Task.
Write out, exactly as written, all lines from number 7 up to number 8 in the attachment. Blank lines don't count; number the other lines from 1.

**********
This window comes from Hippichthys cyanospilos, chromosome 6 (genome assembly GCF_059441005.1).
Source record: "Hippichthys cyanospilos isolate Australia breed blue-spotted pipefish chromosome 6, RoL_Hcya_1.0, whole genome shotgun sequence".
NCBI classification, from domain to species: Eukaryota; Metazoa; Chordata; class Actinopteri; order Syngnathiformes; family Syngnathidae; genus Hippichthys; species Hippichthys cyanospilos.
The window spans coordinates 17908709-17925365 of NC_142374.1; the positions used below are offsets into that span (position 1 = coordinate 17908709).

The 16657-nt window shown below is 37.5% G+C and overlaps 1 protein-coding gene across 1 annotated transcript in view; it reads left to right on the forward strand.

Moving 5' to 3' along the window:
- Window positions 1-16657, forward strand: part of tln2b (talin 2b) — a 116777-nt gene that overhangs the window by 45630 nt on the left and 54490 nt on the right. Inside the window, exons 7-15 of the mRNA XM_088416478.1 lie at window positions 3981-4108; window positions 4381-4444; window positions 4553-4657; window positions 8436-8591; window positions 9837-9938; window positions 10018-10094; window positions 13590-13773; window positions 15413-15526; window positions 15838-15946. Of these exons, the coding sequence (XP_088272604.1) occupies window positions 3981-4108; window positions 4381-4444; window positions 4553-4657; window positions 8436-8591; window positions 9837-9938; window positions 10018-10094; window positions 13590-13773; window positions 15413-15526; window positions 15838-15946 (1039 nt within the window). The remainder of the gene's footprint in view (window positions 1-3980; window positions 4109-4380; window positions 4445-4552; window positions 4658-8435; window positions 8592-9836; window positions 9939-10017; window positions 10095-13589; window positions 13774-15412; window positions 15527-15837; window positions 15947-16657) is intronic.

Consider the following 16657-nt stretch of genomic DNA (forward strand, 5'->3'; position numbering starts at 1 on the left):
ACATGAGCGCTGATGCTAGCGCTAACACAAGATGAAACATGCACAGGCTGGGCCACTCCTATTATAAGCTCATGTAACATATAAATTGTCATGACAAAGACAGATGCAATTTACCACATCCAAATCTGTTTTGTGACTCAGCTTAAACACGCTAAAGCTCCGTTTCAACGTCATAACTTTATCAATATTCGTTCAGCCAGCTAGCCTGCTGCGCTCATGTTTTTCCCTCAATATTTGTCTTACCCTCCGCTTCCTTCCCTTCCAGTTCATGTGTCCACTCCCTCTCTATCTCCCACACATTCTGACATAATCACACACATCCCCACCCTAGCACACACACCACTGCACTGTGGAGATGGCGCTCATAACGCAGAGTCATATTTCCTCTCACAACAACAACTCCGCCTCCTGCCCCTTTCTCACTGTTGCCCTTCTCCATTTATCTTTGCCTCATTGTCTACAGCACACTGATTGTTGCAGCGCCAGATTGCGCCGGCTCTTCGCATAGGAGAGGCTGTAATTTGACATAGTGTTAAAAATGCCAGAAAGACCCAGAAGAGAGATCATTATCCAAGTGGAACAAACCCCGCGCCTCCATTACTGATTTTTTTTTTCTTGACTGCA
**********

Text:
- Window positions 1-16657, forward strand: part of tln2b (talin 2b) — a 116777-nt gene that overhangs the window by 45630 nt on the left and 54490 nt on the right. Inside the window, exons 7-15 of the mRNA XM_088416478.1 lie at window positions 3981-4108; window positions 4381-4444; window positions 4553-4657; window positions 8436-8591; window positions 9837-9938; window positions 10018-10094; window positions 13590-13773; window positions 15413-15526; window positions 15838-15946. Of these exons, the coding sequence (XP_088272604.1) occupies window positions 3981-4108; window positions 4381-4444; window positions 4553-4657; window positions 8436-8591; window positions 9837-9938; window positions 10018-10094; window positions 13590-13773; window positions 15413-15526; window positions 15838-15946 (1039 nt within the window). The remainder of the gene's footprint in view (window positions 1-3980; window positions 4109-4380; window positions 4445-4552; window positions 4658-8435; window positions 8592-9836; window positions 9939-10017; window positions 10095-13589; window positions 13774-15412; window positions 15527-15837; window positions 15947-16657) is intronic.

Consider the following 16657-nt stretch of genomic DNA (forward strand, 5'->3'; position numbering starts at 1 on the left):